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LA’s final home for the homeless is a green corner of historic Boyle Heights

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The unclaimed dead are interred in mass graves

Mass Burial Held For Over 1,000 Unclaimed Bodies In Los Angeles
In this 2013 photo, rose pedals and flowers are scattered atop a mass grave at the Los Angeles County Crematory and Cemetery during an interfaith graveside memorial service for the mass burial of the cremated remains of 1,464 people whose bodies were never claimed.
Photo by David McNew/Getty Images

One of the saddest annual rituals in Los Angeles took place this week in a green corner of historic Boyle Heights: The county interred the cremated remains of 1,430 forgotten persons—many of them homeless people—in a mass grave, as it has for 120 years.

This year’s nondenominational ceremony and burial of the unclaimed dead included more than 125 babies.

It's the only time of year that attention is paid not only to these souls, but also to the curious parcel of land at the corner of 1st and Lorena streets in Boyle Heights formally known as the Los Angeles County Crematorium Cemetery.

The cemetery occupies what was originally the southernmost corner of historic and sadly decrepit Evergreen Cemetery, the oldest graveyard in Los Angeles. "The land was donated to the county to be used for burials of unclaimed remains," according to the official website. "It has been active since at least 1922, and probably earlier."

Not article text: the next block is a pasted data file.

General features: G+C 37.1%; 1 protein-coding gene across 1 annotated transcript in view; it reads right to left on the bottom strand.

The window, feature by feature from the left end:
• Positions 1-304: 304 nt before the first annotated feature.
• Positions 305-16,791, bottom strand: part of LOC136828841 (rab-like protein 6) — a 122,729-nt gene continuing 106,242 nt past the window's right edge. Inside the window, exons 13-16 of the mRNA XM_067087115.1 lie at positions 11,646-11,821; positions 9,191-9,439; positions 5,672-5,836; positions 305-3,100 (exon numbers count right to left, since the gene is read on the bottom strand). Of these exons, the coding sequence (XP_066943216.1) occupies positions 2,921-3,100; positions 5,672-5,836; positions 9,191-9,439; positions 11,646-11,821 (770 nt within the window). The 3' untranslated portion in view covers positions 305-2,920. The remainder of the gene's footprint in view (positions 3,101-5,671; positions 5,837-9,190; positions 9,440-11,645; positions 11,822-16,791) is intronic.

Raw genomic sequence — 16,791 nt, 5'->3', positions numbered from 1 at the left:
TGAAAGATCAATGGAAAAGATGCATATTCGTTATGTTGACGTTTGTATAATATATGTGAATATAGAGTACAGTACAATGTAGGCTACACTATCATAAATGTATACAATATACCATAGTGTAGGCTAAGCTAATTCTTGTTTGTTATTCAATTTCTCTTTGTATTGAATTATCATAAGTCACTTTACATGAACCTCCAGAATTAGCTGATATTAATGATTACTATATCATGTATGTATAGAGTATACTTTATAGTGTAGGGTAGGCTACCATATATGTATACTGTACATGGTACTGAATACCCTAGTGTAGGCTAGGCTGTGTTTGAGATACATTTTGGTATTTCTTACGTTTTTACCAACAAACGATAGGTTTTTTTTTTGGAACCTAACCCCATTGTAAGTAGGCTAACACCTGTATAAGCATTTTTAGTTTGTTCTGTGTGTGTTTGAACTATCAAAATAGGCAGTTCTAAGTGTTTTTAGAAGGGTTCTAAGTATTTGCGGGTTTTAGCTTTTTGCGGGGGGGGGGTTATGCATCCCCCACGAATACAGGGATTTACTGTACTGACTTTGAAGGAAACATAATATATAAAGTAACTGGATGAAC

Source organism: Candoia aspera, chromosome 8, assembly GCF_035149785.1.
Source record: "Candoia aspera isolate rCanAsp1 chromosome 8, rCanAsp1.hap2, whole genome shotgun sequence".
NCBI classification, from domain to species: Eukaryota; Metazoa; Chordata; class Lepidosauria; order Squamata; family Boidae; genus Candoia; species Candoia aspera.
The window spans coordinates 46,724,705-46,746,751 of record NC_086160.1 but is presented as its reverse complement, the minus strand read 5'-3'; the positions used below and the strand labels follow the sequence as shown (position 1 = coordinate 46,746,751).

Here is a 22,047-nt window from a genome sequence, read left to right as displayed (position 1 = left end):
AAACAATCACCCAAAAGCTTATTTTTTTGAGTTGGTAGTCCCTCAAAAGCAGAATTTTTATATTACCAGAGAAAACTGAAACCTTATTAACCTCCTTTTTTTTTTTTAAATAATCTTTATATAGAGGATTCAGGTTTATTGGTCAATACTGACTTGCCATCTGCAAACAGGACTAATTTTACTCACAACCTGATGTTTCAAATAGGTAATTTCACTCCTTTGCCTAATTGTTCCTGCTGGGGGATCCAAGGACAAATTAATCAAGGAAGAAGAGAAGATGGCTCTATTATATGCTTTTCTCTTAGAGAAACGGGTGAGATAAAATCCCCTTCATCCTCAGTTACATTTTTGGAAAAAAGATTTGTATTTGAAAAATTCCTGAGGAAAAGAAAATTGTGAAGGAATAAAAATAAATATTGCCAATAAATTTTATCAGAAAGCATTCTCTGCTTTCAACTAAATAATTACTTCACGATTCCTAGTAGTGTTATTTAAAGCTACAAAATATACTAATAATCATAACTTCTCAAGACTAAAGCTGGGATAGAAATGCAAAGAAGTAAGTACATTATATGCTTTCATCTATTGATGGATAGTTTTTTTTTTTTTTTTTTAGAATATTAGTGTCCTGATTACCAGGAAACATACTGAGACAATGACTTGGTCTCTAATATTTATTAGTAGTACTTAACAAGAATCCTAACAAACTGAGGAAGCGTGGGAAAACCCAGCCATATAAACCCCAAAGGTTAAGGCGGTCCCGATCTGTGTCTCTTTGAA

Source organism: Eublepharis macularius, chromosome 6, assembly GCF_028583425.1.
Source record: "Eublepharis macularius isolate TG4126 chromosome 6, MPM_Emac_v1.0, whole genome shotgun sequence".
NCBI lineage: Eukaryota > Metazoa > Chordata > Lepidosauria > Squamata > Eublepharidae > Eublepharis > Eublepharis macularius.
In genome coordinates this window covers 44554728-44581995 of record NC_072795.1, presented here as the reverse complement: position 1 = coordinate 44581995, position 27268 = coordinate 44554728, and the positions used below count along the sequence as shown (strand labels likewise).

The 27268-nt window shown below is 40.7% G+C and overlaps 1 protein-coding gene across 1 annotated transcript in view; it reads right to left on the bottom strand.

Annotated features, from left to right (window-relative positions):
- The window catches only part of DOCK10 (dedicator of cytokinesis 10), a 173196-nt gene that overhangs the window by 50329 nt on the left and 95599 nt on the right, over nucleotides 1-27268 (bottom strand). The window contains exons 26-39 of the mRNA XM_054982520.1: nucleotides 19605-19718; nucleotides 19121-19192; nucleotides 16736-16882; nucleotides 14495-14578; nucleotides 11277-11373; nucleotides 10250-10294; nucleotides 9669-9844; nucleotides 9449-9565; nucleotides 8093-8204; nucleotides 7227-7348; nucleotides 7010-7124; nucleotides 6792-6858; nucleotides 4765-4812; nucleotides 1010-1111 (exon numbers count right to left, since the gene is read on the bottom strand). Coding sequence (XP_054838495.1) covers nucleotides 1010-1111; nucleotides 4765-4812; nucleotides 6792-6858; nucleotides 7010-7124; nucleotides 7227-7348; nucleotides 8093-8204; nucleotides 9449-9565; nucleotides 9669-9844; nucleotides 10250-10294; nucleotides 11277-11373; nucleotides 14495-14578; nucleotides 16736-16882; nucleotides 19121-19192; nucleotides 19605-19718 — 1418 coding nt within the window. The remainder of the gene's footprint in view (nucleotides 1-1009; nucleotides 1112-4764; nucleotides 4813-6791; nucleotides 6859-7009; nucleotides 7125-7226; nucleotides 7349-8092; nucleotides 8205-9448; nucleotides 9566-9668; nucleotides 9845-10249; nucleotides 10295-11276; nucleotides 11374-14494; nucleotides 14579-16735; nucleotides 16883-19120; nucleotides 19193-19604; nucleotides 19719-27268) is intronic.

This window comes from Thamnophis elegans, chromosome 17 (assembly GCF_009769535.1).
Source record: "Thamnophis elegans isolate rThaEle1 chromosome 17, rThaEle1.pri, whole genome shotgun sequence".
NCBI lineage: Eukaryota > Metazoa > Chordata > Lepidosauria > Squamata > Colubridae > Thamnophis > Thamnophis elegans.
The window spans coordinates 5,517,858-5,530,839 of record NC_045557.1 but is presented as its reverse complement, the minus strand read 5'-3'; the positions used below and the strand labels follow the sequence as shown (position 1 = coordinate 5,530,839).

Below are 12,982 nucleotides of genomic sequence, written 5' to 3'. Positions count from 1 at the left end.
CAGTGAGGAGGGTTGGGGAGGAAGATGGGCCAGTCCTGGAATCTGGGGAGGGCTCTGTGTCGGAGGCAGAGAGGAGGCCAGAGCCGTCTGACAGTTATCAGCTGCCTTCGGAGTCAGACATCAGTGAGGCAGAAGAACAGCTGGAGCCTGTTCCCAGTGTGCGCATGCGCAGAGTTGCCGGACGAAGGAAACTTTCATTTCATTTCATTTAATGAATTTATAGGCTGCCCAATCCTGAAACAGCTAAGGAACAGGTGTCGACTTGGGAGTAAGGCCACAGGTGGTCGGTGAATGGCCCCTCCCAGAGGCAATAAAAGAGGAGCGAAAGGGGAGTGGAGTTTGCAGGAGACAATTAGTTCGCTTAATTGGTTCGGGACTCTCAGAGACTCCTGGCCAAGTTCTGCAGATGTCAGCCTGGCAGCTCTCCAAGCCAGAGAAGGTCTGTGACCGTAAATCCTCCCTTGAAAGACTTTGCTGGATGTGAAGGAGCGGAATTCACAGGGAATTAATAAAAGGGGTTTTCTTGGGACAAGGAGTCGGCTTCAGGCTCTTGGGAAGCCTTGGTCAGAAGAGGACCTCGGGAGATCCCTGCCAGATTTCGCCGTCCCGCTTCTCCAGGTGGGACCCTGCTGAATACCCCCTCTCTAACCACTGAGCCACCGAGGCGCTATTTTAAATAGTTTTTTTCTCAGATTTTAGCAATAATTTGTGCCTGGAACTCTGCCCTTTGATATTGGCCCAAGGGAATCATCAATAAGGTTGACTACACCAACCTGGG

Evergreen originally included a "Potter's Field" in the 19th century, where officials buried indigents and people of color who were not allowed to be interred elsewhere. Evergreen's "Potter's Field" was where many of L.A.'s early Chinese immigrants found their final resting place and was the site of a Chinese shrine, which was built in 1888 by residents of old Chinatown.

It included two 12-foot-high "burners" in which relatives burned the departed's effects and favorite clothing to accompany them to the afterlife, as well as silver and gold paper to symbolize money. The shrine is considered the oldest Chinese-American structure in L.A.

"Ownership of the indigent cemetery passed from the City to the County of Los Angeles in 1917, and, in 1924, with burial space there exhausted, the County began to cremate its indigent deceased," Los Angeles Magazine reported in 2010.

The county cemetery for unclaimed dead sits behind a small chapel and crematorium.

Grave of the unclaimed 2016

A photo posted by Chris Karl (@christopherkarl) on

The unclaimed dead are interred in mass graves marked by a generic square or rectangular marker that notes the year. Before the 1960s, small round concrete posts marked the graves. Most of those have been overgrown or uprooted, the county said.

The county holds the remains for three years before burying them with other abandoned remains. Each person's remains are interred in his or her own container, so there's at least that small bit of privacy.

If you're wondering if someone you know is buried in the cemetery, you can try to look up a name on the county's site. But many deaths were recorded in handwritten ledgers, and the process of computerizing the records was halted because of a lack of funds.

Finally, if you'd like to pay your respects to the unclaimed dead, you may visit the cemetery, as it is open to the public.